Newsweek/The Daily Beast
This extraordinary collection of personal correspondence has all the hallmarks of Kurt Vonnegut's fiction. Written over a sixty-year period, these letters, the vast majority of them never before published, are funny, moving, and full of the same uncanny wisdom that has endeared his work to readers worldwide.
Included in this comprehensive volume: the letter a twenty-two-year-old Vonnegut wrote home immediately upon being freed from a German POW camp, recounting the ghastly firebombing of Dresden that would be the subject of his masterpiece Slaughterhouse-Five; wry dispatches from Vonnegut's years as a struggling writer slowly finding an audience and then dealing with sudden international fame in middle age; righteously angry letters of protest to local school boards that tried to ban his work; intimate remembrances penned to high school classmates, fellow veterans, friends, and family; and letters of commiseration and encouragement to such contemporaries as Gail Godwin, Günter Grass, and Bernard Malamud.
Vonnegut's unmediated observations on science, art, and commerce prove to be just as inventive as any found in his novels—from a crackpot scheme for manufacturing "atomic" bow ties to a tongue-in-cheek proposal that publishers be allowed to trade authors like baseball players. ("Knopf, for example, might give John Updike's contract to Simon and Schuster, and receive Joan Didion's contract in return.") Taken together, these letters add considerable depth to our understanding of this one-of-a-kind literary icon, in both his public and private lives. Each letter brims with the mordant humor and openhearted humanism upon which he built his legend. And virtually every page contains a quotable nugget that will make its way into the permanent Vonnegut lexicon.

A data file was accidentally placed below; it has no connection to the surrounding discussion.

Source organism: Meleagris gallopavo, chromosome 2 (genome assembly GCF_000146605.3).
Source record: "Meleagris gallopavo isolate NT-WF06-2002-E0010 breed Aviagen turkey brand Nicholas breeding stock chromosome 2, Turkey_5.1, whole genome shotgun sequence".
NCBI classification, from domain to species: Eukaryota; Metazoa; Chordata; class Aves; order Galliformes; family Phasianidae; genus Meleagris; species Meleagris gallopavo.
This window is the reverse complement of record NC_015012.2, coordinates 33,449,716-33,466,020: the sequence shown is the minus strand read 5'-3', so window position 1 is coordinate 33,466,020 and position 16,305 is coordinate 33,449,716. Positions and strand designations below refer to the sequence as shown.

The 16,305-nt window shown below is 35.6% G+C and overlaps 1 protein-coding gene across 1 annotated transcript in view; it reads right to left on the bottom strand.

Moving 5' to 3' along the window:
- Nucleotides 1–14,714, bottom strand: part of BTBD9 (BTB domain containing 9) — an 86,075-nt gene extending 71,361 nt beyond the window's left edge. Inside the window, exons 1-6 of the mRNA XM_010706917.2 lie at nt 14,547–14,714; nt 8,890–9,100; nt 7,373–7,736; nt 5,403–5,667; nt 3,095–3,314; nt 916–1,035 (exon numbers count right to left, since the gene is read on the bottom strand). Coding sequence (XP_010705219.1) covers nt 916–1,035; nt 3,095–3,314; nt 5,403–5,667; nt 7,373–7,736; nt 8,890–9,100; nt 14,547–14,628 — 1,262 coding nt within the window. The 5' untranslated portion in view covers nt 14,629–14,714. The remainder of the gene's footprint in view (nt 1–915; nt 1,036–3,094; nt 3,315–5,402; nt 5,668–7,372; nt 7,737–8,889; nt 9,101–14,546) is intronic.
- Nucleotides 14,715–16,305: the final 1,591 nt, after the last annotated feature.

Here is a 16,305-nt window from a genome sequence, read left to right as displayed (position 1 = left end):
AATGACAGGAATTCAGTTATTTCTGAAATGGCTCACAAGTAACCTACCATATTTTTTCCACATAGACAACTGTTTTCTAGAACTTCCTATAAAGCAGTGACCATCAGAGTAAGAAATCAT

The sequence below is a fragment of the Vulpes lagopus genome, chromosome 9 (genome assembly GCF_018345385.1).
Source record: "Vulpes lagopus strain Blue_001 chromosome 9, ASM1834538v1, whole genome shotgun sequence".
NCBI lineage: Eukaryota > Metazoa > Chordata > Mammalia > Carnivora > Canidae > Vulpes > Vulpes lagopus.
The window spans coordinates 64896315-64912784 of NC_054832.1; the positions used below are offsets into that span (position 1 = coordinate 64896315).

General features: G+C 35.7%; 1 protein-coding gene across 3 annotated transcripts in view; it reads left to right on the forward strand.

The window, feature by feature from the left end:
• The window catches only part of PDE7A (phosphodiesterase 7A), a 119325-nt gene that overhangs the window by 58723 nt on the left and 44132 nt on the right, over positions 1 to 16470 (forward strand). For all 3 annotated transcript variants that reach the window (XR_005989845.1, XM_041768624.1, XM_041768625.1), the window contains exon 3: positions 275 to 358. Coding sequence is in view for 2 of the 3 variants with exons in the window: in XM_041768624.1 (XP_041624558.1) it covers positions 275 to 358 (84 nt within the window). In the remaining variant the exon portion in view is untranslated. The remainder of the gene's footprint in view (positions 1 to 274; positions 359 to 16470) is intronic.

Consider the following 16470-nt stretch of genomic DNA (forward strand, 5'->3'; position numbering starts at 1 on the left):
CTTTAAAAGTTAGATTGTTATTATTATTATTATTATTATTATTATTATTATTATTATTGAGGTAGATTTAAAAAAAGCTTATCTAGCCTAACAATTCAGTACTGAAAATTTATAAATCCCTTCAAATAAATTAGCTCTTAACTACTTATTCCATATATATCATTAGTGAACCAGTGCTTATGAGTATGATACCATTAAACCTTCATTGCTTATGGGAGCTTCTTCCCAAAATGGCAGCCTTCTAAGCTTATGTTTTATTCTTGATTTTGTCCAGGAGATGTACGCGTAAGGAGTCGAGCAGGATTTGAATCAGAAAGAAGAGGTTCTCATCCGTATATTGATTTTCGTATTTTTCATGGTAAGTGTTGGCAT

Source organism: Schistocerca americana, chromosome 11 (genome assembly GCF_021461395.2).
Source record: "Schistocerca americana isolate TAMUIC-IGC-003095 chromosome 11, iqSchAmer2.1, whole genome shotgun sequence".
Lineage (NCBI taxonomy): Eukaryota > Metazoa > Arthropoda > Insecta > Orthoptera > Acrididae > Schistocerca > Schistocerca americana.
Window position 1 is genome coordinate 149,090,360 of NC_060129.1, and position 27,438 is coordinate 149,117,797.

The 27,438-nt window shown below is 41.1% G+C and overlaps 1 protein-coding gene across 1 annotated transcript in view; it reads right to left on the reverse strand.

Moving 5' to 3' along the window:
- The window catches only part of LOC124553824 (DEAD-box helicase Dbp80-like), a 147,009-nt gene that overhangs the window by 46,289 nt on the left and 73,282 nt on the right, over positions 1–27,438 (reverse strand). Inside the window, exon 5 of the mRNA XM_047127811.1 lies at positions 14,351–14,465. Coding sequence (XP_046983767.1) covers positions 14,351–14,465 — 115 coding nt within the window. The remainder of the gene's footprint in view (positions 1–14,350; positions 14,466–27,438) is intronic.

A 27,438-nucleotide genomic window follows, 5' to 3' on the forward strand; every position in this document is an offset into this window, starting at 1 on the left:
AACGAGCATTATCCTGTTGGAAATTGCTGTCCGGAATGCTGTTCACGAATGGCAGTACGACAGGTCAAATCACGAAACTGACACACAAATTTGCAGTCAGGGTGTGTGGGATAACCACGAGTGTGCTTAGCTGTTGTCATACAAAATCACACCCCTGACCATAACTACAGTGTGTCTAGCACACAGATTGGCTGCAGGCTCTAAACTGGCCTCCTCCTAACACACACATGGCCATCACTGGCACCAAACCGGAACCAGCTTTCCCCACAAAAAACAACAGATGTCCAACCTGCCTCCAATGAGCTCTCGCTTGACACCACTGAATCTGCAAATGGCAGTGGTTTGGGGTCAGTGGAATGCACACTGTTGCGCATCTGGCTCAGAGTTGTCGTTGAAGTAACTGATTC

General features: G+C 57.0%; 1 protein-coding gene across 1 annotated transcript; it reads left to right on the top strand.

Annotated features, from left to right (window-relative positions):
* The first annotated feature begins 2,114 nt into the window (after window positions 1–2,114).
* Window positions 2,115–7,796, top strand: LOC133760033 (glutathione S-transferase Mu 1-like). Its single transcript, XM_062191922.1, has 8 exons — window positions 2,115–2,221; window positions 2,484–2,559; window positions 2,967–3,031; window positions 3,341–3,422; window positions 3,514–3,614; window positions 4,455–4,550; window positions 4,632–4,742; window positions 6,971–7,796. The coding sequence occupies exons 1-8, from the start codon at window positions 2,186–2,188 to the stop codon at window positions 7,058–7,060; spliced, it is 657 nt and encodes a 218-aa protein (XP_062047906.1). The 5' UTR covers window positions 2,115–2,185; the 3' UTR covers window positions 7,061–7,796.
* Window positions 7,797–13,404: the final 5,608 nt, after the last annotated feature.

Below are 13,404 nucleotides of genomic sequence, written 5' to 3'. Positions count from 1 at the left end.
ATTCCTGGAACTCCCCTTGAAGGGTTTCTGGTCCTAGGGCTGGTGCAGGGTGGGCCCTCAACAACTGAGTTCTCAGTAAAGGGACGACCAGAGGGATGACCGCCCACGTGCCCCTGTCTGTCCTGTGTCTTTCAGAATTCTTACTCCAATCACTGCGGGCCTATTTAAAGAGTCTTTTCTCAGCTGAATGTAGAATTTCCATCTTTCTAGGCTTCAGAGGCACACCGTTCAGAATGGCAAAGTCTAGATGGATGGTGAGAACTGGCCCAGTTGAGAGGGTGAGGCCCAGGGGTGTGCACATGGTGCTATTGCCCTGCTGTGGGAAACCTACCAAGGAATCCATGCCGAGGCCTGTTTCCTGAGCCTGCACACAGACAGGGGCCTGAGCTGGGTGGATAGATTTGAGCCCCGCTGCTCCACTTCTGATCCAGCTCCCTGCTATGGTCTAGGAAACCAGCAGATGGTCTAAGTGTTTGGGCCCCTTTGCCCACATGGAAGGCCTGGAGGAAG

• On a job he had as a young man: "Hell is running an elevator throughout eternity in a building with only six floors."
• To a relative who calls him a "great literary figure": "I am an American fad—of a slightly higher order than the hula hoop."
• To his daughter Nanny: "Most letters from a parent contain a parent's own lost dreams disguised as good advice."
• To Norman Mailer: "I am cuter than you are."
Sometimes biting and ironical, sometimes achingly sweet, and always alive with the unique point of view that made him the true cultural heir to Mark Twain, these letters comprise the autobiography Kurt Vonnegut never wrote.
Praise for Kurt Vonnegut: Letters
"Splendidly assembled . . . familiar, funny, cranky . . . chronicling [Vonnegut's] life in real time."—Kurt Andersen, The New York Times Book Review
"[This collection is] by turns hilarious, heartbreaking and mundane. . . . Vonnegut himself is a near-perfect example of the same flawed, wonderful humanity that he loved and despaired over his entire life."—NPR
"Congenial, whimsical and often insightful missives . . . one of [Vonnegut's] very best."—Newsday
"These letters display all the hallmarks of Vonnegut's fiction—smart, hilarious and heartbreaking."—The New York Times Book Review
From the Hardcover edition.